*************** The ARRL Letter Vol. 25, No. 46 November 17, 2006 *************** =========================================================== NOTE: The new Amateur Radio rules detailed in the recent "omnibus" FCC Report and Order (R&O), WT Docket 04-140, will go into effect at 12:01 AM EST December 15. See "Amateur Radio 'omnibus' rule changes," below. =========================================================== IN THIS EDITION: * +Amateur Radio "omnibus" rules changes to go into effect Dec 15 * +Hensley is New Vice Director in Roanoke Division * +Broadcasters intervene to support ARRL in BPL court appeal* * +ARRL 500 kHz experiment kicking into high gear * +W1AW sporting brand-new antennas * +SKYWARN Recognition Day coming December 2 * +Delegates elect new ITU Secretary-General * +Hams headed for space * Solar Update * IN BRIEF: This weekend on the radio: The ARRL November Sweepstakes (SSB) ARRL Certification and Continuing Education course registration Celebrate a birthday on the air! Great thing to do for our troops +Available on ARRL Audio News <http://www.arrl.org/arrlletter/audio/> =========================================================== ==>Delivery problems: First see FAQ <http://www.arrl.org/members-only/faq.html#nodelivery>, then e-mail <firstname.lastname@example.org> ==>Editorial questions or comments only: Rick Lindquist, N1RL, <email@example.com> =========================================================== NOTE: ARRL Headquarters will be closed Thursday and Friday, November 23 and 24, for the Thanksgiving holiday. There will be no editions of The ARRL Letter and ARRL Audio News or W1AW bulletin and code practice transmissions on Friday, November 24. ARRL Headquarters will re-open Monday, November 27, at 8 AM EST. The ARRL Letter and ARRL Audio News will return Friday, December 1. We wish everyone a safe and enjoyable holiday! =========================================================== ==> AMATEUR RADIO "OMNIBUS" RULES CHANGES TO GO INTO EFFECT DECEMBER 15 A little over a month after the Federal Communications Commission released the Report and Order (R&O) in the so-called "Omnibus" Amateur Radio proceeding, WT Docket 04-140 (FCC 06-149) to the public, a revised version appeared November 15 in the Federal Register <http://a257.g.akamaitech.net/7/257/2422/01jan20061800/edocket.access.gpo.go v/2006/pdf/E6-19189.pdf>. The changes in the R&O will take effect Friday, December 15, at 12:01 AM EST, 30 days after its publication. As expected, the Report & Order clarified two items that had raised some concerns when it was first released last month: That the 80/75 meter band split applies to all three IARU Regions, and that FCC licensees in Region 2, which includes North America, can continue to use RTTY/data emissions in the 7.075-7.100 MHz band. Still to be resolved are three controversial aspects of the Proceeding: * Expansion of the 75 meter phone band all the way down to 3600 kHz (thus reducing the privileges of General, Advanced and Amateur Extra class licensees, who had RTTY/data privileges in the 80 meter band, and CW privileges of General and Advanced class licensees) * The elimination of J2D emissions, data sent by modulating an SSB transmitter, of more than 500 Hz bandwidth. This will make PACTOR III at full capability illegal. Other digital modes effectively rendered illegal below 30 MHz include Olivia and MT63 (when operated at bandwidths greater than 500 Hz), 1200-baud packet, Q15X25 and Clover 2000. * The elimination of access to the automatic control RTTY/data subband at 3620-3635 kHz. The ARRL Board is discussing the possibility of a petition to reconsider several items in the R&O. ARRL Regulatory Information Specialist Dan Henderson, N1ND, commented: "The release of the R&O in the Federal Register has started the countdown clock. We are all looking forward to being able to use the refarmed frequencies starting on December 15. We are still anxiously awaiting the release of the Report and Order for 05-235, the Morse Code Proceeding. We are hopeful that the Commission will be able to move on that petition and address the outstanding issues in the Omnibus R&O soon." For more information, see the band chart <http://www2.arrl.org/announce/regulatory/wt04-140/Hambands3_color.pdf> and the Frequently Asked Questions on WT Docket No. 04-140 <http://www2.arrl.org/announce/regulatory/wt04-140/faq.html>. Both have been updated to reflect the R&O as it was published in the Federal Register. ==> HENSLEY IS NEW VICE DIRECTOR IN ROAOKE DIVISION Patricia Hensley, N4ROS, was elected as Vice Director of the Roanoke Division today. She defeated incumbent Rev Les Shattuck, K4NK, 2280 to 996. A total of 3281 ballots were received; five ballots were not able to be counted, being declared spoiled or invalid. The three year term begins at noon EST January 1, 2007. Hensley, a retired school principal from Richburg, South Carolina, has served in ARRL volunteer positions for the past 15 years, serving as South Carolina Section Manager from February 2000 to December 2002. She is a recipient of the ARRL Instructor of the Year award and is currently the South Carolina state director for Air Force MARS. Hensley ran on a platform wanting to make the term "Amateur Radio operator" a highly respected title. She said she feels, "…an Amateur Radio license no longer fosters respect from community and national leaders. Even FEMA finds it 'more comfortable' to hire part-time individuals to provide emergency communications because amateurs are 'volunteers.'" She went on to acknowledge that ARRL membership is declining, and leadership positions are "…filled by default because few want to serve. More is required than smiling faces behind a hamfest table to solve these problems." She said she sees restrictive covenants and interference to frequencies as major issues affecting the Amateur Radio community. Stepping forward to run for election for what she calls "proactive change," she said the members of the Amateur Radio community "must be regarded as individuals who are knowledgeable about our avocation and are willing and competent to serve our communities in time of need." Rev Shattuck became Vice Director in 2000 after serving as South Carolina Section Manager. He has been licensed for over 40 years. In the past, Rev Shattuck has served as president of QRP ARCI, and is a member of QCWA, the A-1 Operator Club, DXCC, VUCC, FISTS CW Club and ARES/RACES. He is currently serving as pastor of Gilgal United Methodist Church. He lives in Anderson, South Carolina. ==> BROADCASTERS INTERVENE TO SUPPORT ARRL IN BPL COURT APPEAL The Association for Maximum Service Television (MSTV) and the National Association of Broadcasters (NAB) have filed a joint motion for leave to intervene in support of the ARRL in its court appeal of the Federal Communications Commission's Broadband over Power Line (BPL) rules. The motion to the US Court of Appeals for the District of Columbia Circuit is dated November 9 and states: "MSTV and NAB believe that the regulations under review are arbitrary, capricious, and contrary to law, and will adversely impact their members by, among other things, permitting unlicensed users of radio spectrum to interfere with licensed uses of the spectrum." MSTV and NAB are entitled to intervene as a matter of right, so the Court is expected to grant the motion. As expected, some BPL proponents are seeking to intervene on the side of the FCC. ARRL Chief Executive Officer David Sumner, K1ZZ, welcomed the support of MSTV and NAB. "It is gratifying that these two prestigious broadcasting organizations recognize the danger posed to all FCC licensees by the FCC's flawed BPL rules. It's good to have them on our side." ==>ARRL 500 kHz EXPERIMENT KICKING INTO HIGH GEAR The group of Amateur Radio operators researching the radio spectrum in the vicinity of 500 kHz already have recorded a few successes. The 500 KC Experimental Group for Amateur Radio <http://www.500kc.com/> is operating under Part 5 experimental license WD2XSH, which the FCC Office of Engineering and Technology granted September 13 to the ARRL. Project manager Fritz Raab, W1FR, says WD2XSH participants have been heard across both the Atlantic and the Pacific as well as all around the US. "Things took off much faster than I had ever imagined," Raab told ARRL early this month. "Eleven station are on the air now." Others in the 21-station group included on the Experimental license continue efforts to cobble together the transmitting and antenna systems necessary to put out a signal on what group members call "the 600 meter band." Raab says the 600-meter signal of well-known low-frequency enthusiast "Dex" McIntyre, W4DEX, in North Carolina -- operating as WD2XSH/10 -- was copied October 10 in Germany using very slow-speed CW (QRSS). Other stations have since duplicated that feat. Rudy Severns, N6LF, operating as WD2XSH/20 from Oregon, not only is heard regularly throughout the western half of the US but has been copied in Hawaii and, possibly, in New Zealand, Raab says, noting that the New Zealand reception was "not sufficiently clear" to make a claim. While not a part of the experimental group, Ralph Wallio, W0RPK, has assumed the role of official record keeper and has noted more than two dozen one-way reception reports of more than 1000 miles. The list included "by ear" CW reception from Colorado to Massachusetts, nearly 1800 miles. The best distance as of earlier this week: 4515 miles from Conard Murray, WS4S, operating as WD2XSH/11 in Tennessee to Germany using QRSS (reception using computer software). Operating as WD2XSH/14 from Vermont, Raab says he's managed three QSOs with his "meager 42-foot vertical" -- New Hampshire, Massachusetts and North Carolina -- plus reception in Ohio. He envisions at least a secondary 600-meter Amateur Radio allocation from 495 to 510 kHz that would support Amateur Radio emergency communication via groundwave. The two-year WD2XSH authorization permits experimentation and research between 505 and 510 kHz using narrowband modes at power levels of up to 20 W effective radiated power (ERP). The Midwest stations are limited to 505 to 508 kHz for the time being, Raab notes. The first QSO took place September 21 between the stations in Tennessee and North Carolina — a distance of some 300 miles. To get on the air, WD2XSH participants have repurposed some older gear and even some text equipment. Paul Signorelli, W0RW, operating as WD2XSH/21 from Colorado, has modified a vintage Heath DX-100 transmitter for LF CW operation. "I match the DX-100 output to a 5-turn link of #10 wire," he reported in a detailed description of how he was able to get the old rig to transmit just below the AM broadcast band. Getting "down there" points up the need to increase physical component size by several orders of magnitude. "The link is on a 13-inch diameter cardboard hoop," Signorelli continues. "It slips up and down over the antenna loading coil and is adjusted for lowest SWR." That antenna loading coil itself is a foot in diameter, wound with #10 solid, insulated wire. A 30-gallon trash can provides the weatherproofing for the coil. The DX-100 generates 100 W of RF on 500 kHz. Signorelli advises against using conventional-sized coax. "This transmitter will smoke your coax if you have high SWR," he said. He's using hardline instead. While Raab notes that while the current license cannot accommodate more participants, he plans to re-evaluate the situation in a year. "At that time, we may request a revision to the license that makes substitutions for stations that have not gotten on the air and possibly add some new stations," he says on the group's Web site. "Substitutes and additions will be selected based upon their potential to contribute to the experiment." He cautions, "This is an experimental license, not just ham radio on a new frequency!" The experimental group does invite reception reports <http://w5jgv.com/500kcreportform.htm> of transmissions made by group members. You do not have to be a member of the experimental team to send a reception report. ==>W1AW COMPLETES "THE BIG (ANTENNA) PROJECT" Can you hear us now? W1AW's typically strong signals may be pushing S meters a tad higher now, following the recent replacement of nearly every one of the station's antennas. The last major upgrade was in 1989. Despite wear and tear inflicted during numerous New England winters, the old antennas -- installed on four towers at the W1AW site adjacent to ARRL Headquarters -- had been getting the job done reliably. Even so, replacing the aging aluminum had been on the agenda for a while. W1AW Station Manager Joe Carcia, NJ1Q, says the loss of one-half of a director on a 20-meter rotatable Yagi at the very top of the 120-foot tower pushed the project to top priority. "Instead of just piecemealing it, we decided to do the major antenna replacement now," he explained. "Antenna for antenna, they're essentially the same capability or better." Interest from the W1AW Endowment Fund <http://www.arrl.org/endoww1aw.html>, which depends on members' contributions, covered the nearly $24,000 project cost. All of the new antennas are manufactured by M2. The W1AW antenna farm includes both fixed-direction "bulletin" Yagis as well as several rotatable Yagis that can serve to fill in "holes" in W1AW's coverage pattern and are available for use by radio amateurs who visit W1AW to operate. While the new antenna farm may mean "a few dB" of additional signal during bulletin and code practice transmissions, Carcia says, visiting ops will be the primary beneficiaries. A five-element 20-meter Yagi replaced the old three-element unit available for visitors. "I've already noticed that when we put visitors on 20 meters, we've had very good reports at barefoot power levels," he reports. Carcia says that while the five-element Yagi's pattern is a bit more narrow, it has a much better front-to-back ratio. The new antennas also will enhance ARRL's ability to put the station on the air for contests, special occasions and during emergencies. W1AW undertook the massive antenna swap in consultation with ARRL antenna expert Dean Straw, N6BV, and installation contractor (and noted contester and DXer) Matt Strelow, KC1XX. Replaced were all 14 of W1AW's HF Yagis as well as Yagis for 2 meters and 70 cm. The 120-foot tower alone supports two Yagis for 40, three for 20, two for 15 and one for 10 meters. The project included changing out a lightning-damaged rotator on the big tower. One especially significant antenna upgrade involved the 30-meter system. W1AW went from a cut-down 40-meter Yagi to a "monster" full-size 30-meter Yagi that dwarfed the ground crew tasked with handling it. The 15 and 12 meter Yagis went from three elements to four. Carcia also installed a new 160-meter dipole using Poly 13 UV-jacketed stranded copper-clad steel wire. The antenna upgrades took about four days in all, spread out over a period of a few weeks. While the weather cooperated by and large, Carcia says inclement weather did get in the way at one point. Strelow, an assistant and several members of the ARRL HQ staff performed the work, which included a tower inspection. The old antennas -- some damaged and all requiring new hardware -- were offered "as is" to ARRL staff members. Carcia says he's pleased with the results. "I'm very impressed by the performance overall, but especially on 17 meters," Carcia said of the new system. "We are putting 1 kW into three elements. The amp is extremely happy with the antenna." Project photos and details on the W1AW antenna farm accompany our Web site news story <http://www.arrl.org/news/stories/2006/11/01/100/>. ==> SKYWARN RECOGNITION DAY IS DECEMBER 2 The 8th annual SKYWARN Recognition Day (SRD) special event will take place Saturday, December 2, 2006. SKYWARN Recognition Day is an event co-sponsored by the National Weather Service and the American Radio Relay League, and it is the National Weather Service's way of saying "thank you" to Amateur Radio operators for their commitment to helping keep their communities safe. During the 24-hour special event, amateur radio operators will visit their local National Weather Service (NWS) office, set up Amateur Radio stations, and work as a team to contact other hams across the world. "Ham radio operators volunteering as storm spotters are an extremely valuable asset to National Weather Service operations since they are cross-trained in both communications and severe storm recognition", says Scott Mentzer (N***QE), organizer of the event and Meteorologist-In-Charge at the NWS office in Goodland, Kansas. In typical warning operations, it is the direct communication between mobile spotters and the local NWS office which provides vital ground truth information. Spotter reports of hail size, wind damage and surface-based rotation in real time greatly assists the radar warning operator since that information can be correlated with Doppler radar displays. The result can range anywhere from a more strongly-worded statement to convey a greater sense of urgency, or the issuance of a tornado warning a few minutes earlier than would otherwise have been possible. While National Weather Service offices utilize the real-time reporting of severe weather events to assist in warning operations, hurricanes and tropical storms have shown us that ham radio operators are equally important during the recovery phase of natural disasters. There are countless stories where ham radio worked in tandem with more conventional technology to relay emergency traffic. SKYWARN Recognition Day will be held on December 2, 2006, from 0000 UTC to 2400 UTC. The object is for all radio amateur stations to exchange QSO information with as many National Weather Service Stations as possible on 80, 40, 20, 15, 10, 6, and 2 meter bands plus the 70 centimeter band. Contacts via repeaters are permitted. The exchange should include call sign, signal report, location, and a one or two word description of the weather occurring at your site ("sunny", "partly cloudy", "windy", etc.). NWS stations will work various modes including SSB, FM, AM, RTTY, CW, and PSK31. While working digital modes, special event stations will append "NWS" to their call sign (e.g., N***A/NWS). ==>DELEGATES ELECT AMATEUR RADIO-FRIENDLY ITU SECRETARY-GENERAL Member states of the International Telecommunication Union (ITU) attending the 17th ITU Plenipotentiary Conference in Antalya, Turkey, have elected Hamadoun I. Touré of Mali as Secretary-General of ITU for a four-year term. Touré topped a field of six candidates to succeed Japan's Yoshio Utsumi, who cannot run for another term. International Amateur Radio Union (IARU) President Larry Price, W4RA, says the ITU member states chose wisely in their selection of Touré. "Hamadoun Touré is someone with whom IARU has worked for the past eight years," Price said, "and he has a proven record of understanding the importance of the Amateur Services, especially their importance in emergency and disaster communications." IARU Vice President Tim Ellam, VE6SH, who's attending the "Plenipot," congratulated Touré in person on behalf of IARU and its member-societies. Ellam says Touré told him that it's important for IARU to "continue its good work in the ITU," adding that the IARU "has an important role to play in the future." Addressing the conference after the vote, Touré told the 1500 delegates from around the world that he would work with transparency, objectivity and vigor to realize the two main objectives that were central to his campaign: to eliminate the digital divide and to ensure that cyberspace would become more secure. Touré has served two terms as director of ITU's Telecommunication Development Bureau. Delegates elected Houlin Zhao of China as Deputy Secretary-General. He said that he would do his best to assist the Secretary-General elect and the three directors as well as the membership to make ITU a more dynamic organization that would contribute to the emerging global Information Society. ITU-Radiocommunication Bureau Director Valery Timofeev of the Russian Federation was unopposed for re-election. The "Plenipot" concludes November 24. For only the second time IARU representatives will be among the Plenipot observers, with Ellam and International Coordinator for Emergency Communications Hans Zimmermann, HB9AQS/F5VKP, each present for half of the conference. Turkey's IARU member society, Telsiz ve Radyo Amatörleri Cemiyeti (TRAC), has organized a demonstration station and exhibit of Amateur Radio emergency communications capabilities adjacent to the conference site. The ultimate authority in the ITU, the Plenipot, held every four years, is the occasion for representatives of ITU member states to consider proposed changes to the organization's constitution and convention, adopt strategic and financial plans and elect senior management. [THIS WILL NEED UPDATING] Among candidates for the 12 seats on the part-time Radio Regulations Board is Robert W. Jones, VE7RWJ. Plenipot 2006 delegates also will consider changing the name of the ITU. Several Arab States have submitted a Common Proposal to call it the "International Telecommunication and Information Technology Union." — ITU; IARU ==>HAMS HEADED FOR SPACE NASA and the Russian Federal Space Agency have named two astronauts and two cosmonauts to make up the next International Space Station crew, Expedition 15. While their duty tours will not coincide, if the current schedule holds, there will always be at least one US and one Russian radio amateur aboard the ISS for the next year. Astronauts Clayton Anderson, KD5PLA, and Daniel Tani, KD5TXE, will travel to the station next year as flight engineers. Anderson will ride to the ISS aboard shuttle Endeavour on mission STS-118, targeted for next June, and he'll return to Earth on shuttle Atlantis on mission STS-120, which will carry his replacement, Tani, to the station. Tani will return via the shuttle in October 2007. Cosmonauts Fyodor Yurchikhin, RN3FI, and Oleg Kotov will fly to the ISS next March on a Russian Soyuz spacecraft and will spend six months aboard the orbiting laboratory. Yurchikhin will command Expedition 15, and Kotov will serve as station flight engineer and Soyuz commander. Until Anderson arrives, astronaut Sunita Williams, KD5PLB, will serve as Expedition 15's third crew member and flight engineer. She's scheduled to fly to the ISS on shuttle Mission STS-116 in December. Williams is reported to be eager to do ARISS school group contacts from NA1SS. The same shuttle flight will carry European Space Agency astronaut Christer Fuglesang, KE5CGR/SA0AFS, Sweden's first astronaut. He will serve as a mission specialist on his first journey into space, an 11-day ISS construction mission. Plans are under way to arrange for Fuglesang to carry out an ARISS school contact with students in Thunmanskolan located in Knivsta, Sweden. The contact would be the first ARISS school QSO with Scandinavia. ==>SOLAR UPDATE Heliophile Tad "Who Let the Spots Out?" Cook, K7RA, Seattle, Washington, reports: This week saw the odd combination of average daily sunspot number declining while the solar flux rose. It isn't so odd for this to happen when there are very few sunspots, and one rises slightly while the other declines slightly. But this time, the solar flux rose quite a bit. Average daily sunspot number dropped nearly 19 points to 27.7, and average daily solar flux rose over 8 points to 94.3. There is a big sunspot number 923, currently moving off center to the western limb. This sunspot is so large that it could be seen unaided at sunset, although this is not safe viewing. Perhaps this spot radiated plenty of energy at 2.8 GHz (the frequency at which solar flux is measured), but the combined area and number of spots didn't make a high sunspot number. Conditions should be good this weekend, although today (November 17) unsettled geomagnetic activity is expected. After today geomagnetic conditions should stabilize. Predicted planetary A indices for November 17-20 is 15, 10, 5 and 5. Geophysical Institute Prague predicts unsettled to active conditions for November 17, unsettled November 18, quiet to unsettled November 19, quiet November 20-22, and quiet to unsettled on November 23. The predicted solar flux is 95 through the weekend. This is relatively high for this point in the sunspot cycle. If we had zero sunspots we would expect to see the solar flux nearly 30 points lower, around 67. For more information concerning radio propagation, see the ARRL Technical Information Service at http://www.arrl.org/tis/info/propagation.html. For a detailed explanation of the numbers used in this bulletin, see http://www.arrl.org/tis/info/k9la-prop.html. An archive of past propagation bulletins is at http://www.arrl.org/w1aw/prop/. Sunspot numbers for November 9 through 15 were 29, 13, 13, 18, 30, 41 and 50 with a mean of 27.7. 10.7 cm flux was 89.4, 91.1, 97, 96.7, 95.2, 94.5, and 96.1, with a mean of 94.3. Estimated planetary A indices were 10, 36, 20, 7, 2, 4 and 5 with a mean of 12. Estimated mid-latitude A indices were 7, 29, 20, 9, 1, 3 and 6, with a mean of 10.7. __________________________________ ==>IN BRIEF: * This weekend on the radio: The ARRL November Sweepstakes (SSB), the NA Collegiate ARC Championship (SSB), SARL Field Day, the LZ DX Contest, the EUCW Fraternizing CW QSO Party, the All-Austrian 160-Meter Contest, the RSGB Second 1.8 MHz Contest (CW), the EU PSK63 QSO Party are the weekend of November 18-19. The Run for the Bacon QRP Contest is November 20. JUST AHEAD: The CQ Worldwide DX Contest (CW) is the weekend of November 25-26. The ARCI Topband Sprint is November 30 (UTC). The ARRL 160-Meter Contest, the EU-PSK QRP Contest, the TARA RTTY Melee, the Wake-Up! QRP Sprint, and the TOPS Activity Contest are the weekend of December 2-3. See the ARRL Contest Branch page <http://www.arrl.org/contests/> and the WA7BNM Contest Calendar <http://www.hornucopia.com/contestcal/index.html> for more info. See the ARRL Contest Branch page <http://www.arrl.org/contests/> and the WA7BNM Contest Calendar <http://www.hornucopia.com/contestcal/index.html> for more info. * ARRL Certification and Continuing Education course registration: Registration remains open through Sunday, December 3, for these ARRL Certification and Continuing Education (CCE) online courses beginning Friday, December 15: Amateur Radio Emergency Communications Level 2 (EC-002), Amateur Radio Emergency Communications Level 3 (EC-003R2), Antenna Modeling (EC-004), HF Digital Communications (EC-005), VHF/UHF -- Life Beyond the Repeater (EC-008), and Radio Frequency Propagation (EC-011). These courses will also open for registration Friday, December 1, for classes beginning Friday, January 19, 2007. To learn more, visit the CCE Course Listing page <http://www.arrl.org/cce/courses.html> or contact the CCE Department <firstname.lastname@example.org>. * Celebrate a Birthday On the Air! Well-known contester and DXer Martti Laine, OH2BH, is getting ready to celebrate his 60th birthday Sunday, November 19. Since his friends are scattered in every corner of the world, a unique concept is underway. Just dress up for the occasion, switch on your radio and you will find yourself at the most thrilling birthday party ever. The birthday event will begin November 18 at 0000 UTC and run for 48 hours until November 19, 2006 2359 UTC -- the 19th being Martti's actual birthday. It will run on both CW and SSB simultaneously, on frequencies .025 and .225 (such as 14.025 and 14.225), with powerful 4O60BH stations on a 600 meter high mountain perch that overlooks Kotor Bay in Montenegro. The radio operations are led by Ranko Boca, YT6A; Dragan Djordjevic, YT6Y, and others from near and far. But that's not all -- you can pass on your birthday wishes to Martii personally on the air. You can schedule appointment for the time of your choice on 14.225 kHz by sending a request to <email@example.com>. The birthday party station will then call you at that exact minute. You can also send your birthday greetings via e-mail to <firstname.lastname@example.org>. QSLs will be via OH2BN. Each direct request will be honored by a special stamp released for the occasion. * DXpeditioning Basics available as a free ARRL download: Thinking about going on a DXpedition? Then you might want to check out DXpeditioning Basics, by ARRL Membership Services Manager Wayne Mills, N7NG, a DXpedition veteran. The 26-page booklet covers DXpedition objectives, organization, whom to work, pileup management, QSO mechanics, frustration management, problems, and follow-up. If you have never been on a DXpedition before, this guide will give you some real insight. While DXpeditioning Basics no longer available in print, ARRL offers a free download <http://www.arrl.org/awards/dxcc/dx-basics.pdf>. * FCC classifies BPL-enabled Internet access as "information service": The FCC has declared Broadband over Power Line (BPL)-enabled Internet access service to be an information service. The November 3 Memorandum Opinion and Order (MO&O) <http://hraunfoss.fcc.gov/edocs_public/attachmatch/FCC-06-165A1.pdf> in WC Docket 06-10 places BPL-enabled Internet access service on an equal regulatory footing with other broadband services, such as cable modem and DSL. BPL proponent the United Power Line Council had asked the Commission last December to issue a declaratory ruling in the matter. The FCC said competition among broadband services providers will provide consumers with more and better services at lower prices. "The Commission's broadband statistics show that subscribers to BPL Internet access services, although few in number overall, increased by nearly 200% in 2005," FCC Chairman Kevin Martin said in a statement. Specifically, the MO&O finds that the transmission component underlying BPL-enabled Internet access service is "telecommunications," and that the approach it's adopted with respect to BPL is consistent with the framework established for cable modem and wireline broadband Internet service. * UK authorities to permit experimental Internet/HF speech gateway: The Radio Society of Great Britain (RSGB) <http://www.rsgb.org/> says UK telecoms regulator Ofcom <http://www.ofcom.org.uk/> has granted a unique Notice of Variation (NoV) to Steve Richards, G4HPE, to operate an experimental Internet/HF speech gateway. The NoV would allow two-way communication between the Internet and the Amateur Radio HF bands. The RSGB assisted Richards in obtaining the authorization. "The purpose of the research is to explore the many technical and operational challenges that such a system poses for emergency communications," the RSGB said. "It is also hoped that the project will shed light on how Internet-based networks can aid Amateur Radio emergency communications." The NoV is a first in the UK because it allows full frequency agility over the lower HF bands and the use of significant power levels, the RSGB said. According to the Society, the gateway is not intended as a permanent Amateur Radio Service facility and will likely only be operated on a predetermined test schedule. Only Amateur Radio licenses will have access the gateway, which will be fully attended at all times. The International Radio Emergency Support Coalition (IRESC) <http://www.iresc.org/> -- a worldwide group of radio amateurs who use voice over Internet protocol (VoIP) facilities to connect disaster areas to points of support -- also is involved in this project. * Great thing to do for our troops: If you go to the Web site <http://www.letssaythanks.com/>, you can pick out a thank you card. Xerox Corporation will print it, and it will be sent (at no charge) to a soldier currently serving in Iraq. You can't pick who gets it, but it will go to a member of the armed services. -- tnx Coy Day, N5OK =========================================================== The ARRL Letter is published Fridays, 50 times each year, by the American Radio Relay League: ARRL--the National Association For Amateur Radio, 225 Main St, Newington, CT 06111; tel 860-594-0200; fax 860-594-0259; <http://www.arrl.org/>. Joel Harrison, W5ZN, President. The ARRL Letter offers a weekly e-mail digest of essential and general news of interest to active radio amateurs. Visit the ARRL Web site <http://www.arrl.org/> for the latest Amateur Radio news and news updates. The ARRL Web site <http://www.arrl.org/> also offers informative features and columns. ARRL Audio News <http://www.arrl.org/arrlletter/audio/> is a weekly "ham radio newscast" compiled and edited from The ARRL Letter. It's also available as a podcast from our Web site. Material from The ARRL Letter may be republished or reproduced in whole or in part in any form without additional permission. Credit must be given to The ARRL Letter/American Radio Relay League. ==>Delivery problems (ARRL member direct delivery only!): email@example.com ==>Editorial questions or comments: Rick Lindquist, N1RL, firstname.lastname@example.org ==>ARRL News on the Web: <http://www.arrl.org/> ==>ARRL Audio News: <http://www.arrl.org/arrlletter/audio/> or call 860-594-0384 ==>How to Get The ARRL Letter The ARRL Letter is available to ARRL members free of charge directly from ARRL HQ. To subscribe, unsubscribe or change your address for e-mail delivery: ARRL members first must register on the Members Only Web Site <http://www.arrl.org/members/>. You'll have an opportunity during registration to sign up for e-mail delivery of The ARRL Letter, W1AW bulletins, and other material. To change these selections--including delivery of The ARRL Letter--registered members should click on the "Member Data Page" link (in the Members Only box). Click on "Modify membership data," check or uncheck the appropriate boxes and/or change your e-mail address if necessary. (Check "Temporarily disable all automatically sent email" to temporarily stop all e-mail deliveries.) Then, click on "Submit modification" to make selections effective. (NOTE: HQ staff members cannot change your e-mail delivery address. You must do this yourself via the Members Only Web Site.) The ARRL Letter also is available to all, free of charge, from these sources: * ARRLWeb <http://www.arrl.org/arrlletter/>. (NOTE: The ARRL Letter will be posted each Friday when it is distributed via e-mail.) * The QTH.net listserver, thanks to volunteers from the Boston Amateur Radio Club: Visit Mailing Lists@QTH.Net <http://mailman.qth.net/mailman/listinfo/letter-list>. (NOTE: The ARRL cannot assist subscribers who receive The ARRL Letter via this listserver.)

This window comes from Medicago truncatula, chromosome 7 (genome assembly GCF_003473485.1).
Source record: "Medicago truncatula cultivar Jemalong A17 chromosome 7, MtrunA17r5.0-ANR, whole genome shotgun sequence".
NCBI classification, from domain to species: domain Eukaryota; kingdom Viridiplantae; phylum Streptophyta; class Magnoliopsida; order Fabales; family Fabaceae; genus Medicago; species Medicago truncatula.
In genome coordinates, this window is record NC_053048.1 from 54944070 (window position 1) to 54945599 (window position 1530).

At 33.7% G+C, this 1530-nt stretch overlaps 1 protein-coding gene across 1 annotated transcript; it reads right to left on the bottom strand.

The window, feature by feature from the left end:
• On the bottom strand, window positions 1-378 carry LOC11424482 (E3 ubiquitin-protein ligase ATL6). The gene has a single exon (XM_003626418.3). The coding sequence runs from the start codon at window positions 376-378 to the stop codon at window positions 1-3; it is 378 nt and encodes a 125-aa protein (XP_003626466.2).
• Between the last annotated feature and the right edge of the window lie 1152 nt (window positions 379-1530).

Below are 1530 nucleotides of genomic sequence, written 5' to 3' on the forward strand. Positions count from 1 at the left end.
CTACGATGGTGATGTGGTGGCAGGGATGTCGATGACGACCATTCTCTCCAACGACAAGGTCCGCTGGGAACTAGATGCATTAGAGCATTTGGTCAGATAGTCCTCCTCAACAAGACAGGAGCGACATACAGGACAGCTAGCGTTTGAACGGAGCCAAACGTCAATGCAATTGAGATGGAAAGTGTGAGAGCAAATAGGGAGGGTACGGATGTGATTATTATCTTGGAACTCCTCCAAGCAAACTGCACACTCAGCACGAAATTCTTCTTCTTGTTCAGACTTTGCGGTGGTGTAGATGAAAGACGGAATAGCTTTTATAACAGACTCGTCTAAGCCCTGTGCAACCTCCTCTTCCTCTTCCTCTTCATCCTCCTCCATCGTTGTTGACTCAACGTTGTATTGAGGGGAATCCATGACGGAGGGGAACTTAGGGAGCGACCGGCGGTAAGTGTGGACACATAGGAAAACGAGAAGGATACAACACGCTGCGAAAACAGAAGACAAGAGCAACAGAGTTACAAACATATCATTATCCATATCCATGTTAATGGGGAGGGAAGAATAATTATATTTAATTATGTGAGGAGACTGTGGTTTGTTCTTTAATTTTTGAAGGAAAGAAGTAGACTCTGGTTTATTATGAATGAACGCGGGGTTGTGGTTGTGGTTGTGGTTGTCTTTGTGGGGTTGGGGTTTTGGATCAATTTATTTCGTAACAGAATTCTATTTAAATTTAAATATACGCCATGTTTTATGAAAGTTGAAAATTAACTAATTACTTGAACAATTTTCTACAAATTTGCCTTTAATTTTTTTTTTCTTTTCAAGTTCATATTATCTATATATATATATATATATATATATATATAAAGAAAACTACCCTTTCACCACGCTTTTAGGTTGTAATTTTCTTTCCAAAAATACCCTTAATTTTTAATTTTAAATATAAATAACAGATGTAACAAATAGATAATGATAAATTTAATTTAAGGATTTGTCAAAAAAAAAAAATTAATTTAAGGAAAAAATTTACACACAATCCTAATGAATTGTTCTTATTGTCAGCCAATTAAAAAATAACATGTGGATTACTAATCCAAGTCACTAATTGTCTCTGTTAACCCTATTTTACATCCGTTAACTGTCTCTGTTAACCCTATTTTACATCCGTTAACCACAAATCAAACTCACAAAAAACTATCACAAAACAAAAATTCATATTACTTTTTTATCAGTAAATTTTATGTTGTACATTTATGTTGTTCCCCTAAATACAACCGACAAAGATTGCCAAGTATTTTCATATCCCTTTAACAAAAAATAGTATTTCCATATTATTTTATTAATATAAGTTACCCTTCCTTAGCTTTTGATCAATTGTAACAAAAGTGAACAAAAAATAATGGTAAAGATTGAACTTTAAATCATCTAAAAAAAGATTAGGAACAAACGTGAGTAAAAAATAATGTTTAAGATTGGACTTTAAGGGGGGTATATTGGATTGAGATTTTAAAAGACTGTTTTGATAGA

The ARRL Letter
The ARRL Letter offers a weekly summary of essential news of interest to active amateurs that is available in advance of publication in QST, our official journal. The ARRL Letter strives to be timely, accurate, concise and readable.
Material from The ARRL Letter may be republished or reproduced in whole or in part in any form without additional permission. Credit must be given to The ARRL Letter and The American Radio Relay League.
Back issues published since 2000 are available on this page. If you wish to subscribe via e-mail, simply log on to the ARRL Web site, click on Edit Your Profile at the top, then click on Edit Email Subscriptions. Check the box next to The ARRL email newsletter, the ARRL Letter and you will receive each weekly issue in HTML format. You can unsubscribe at any time.
Delivery problems (ARRL member direct delivery only!): email@example.com
Editorial questions or comments: S. Khrystyne Keane, K1SFA, K1SFA@arrl.org.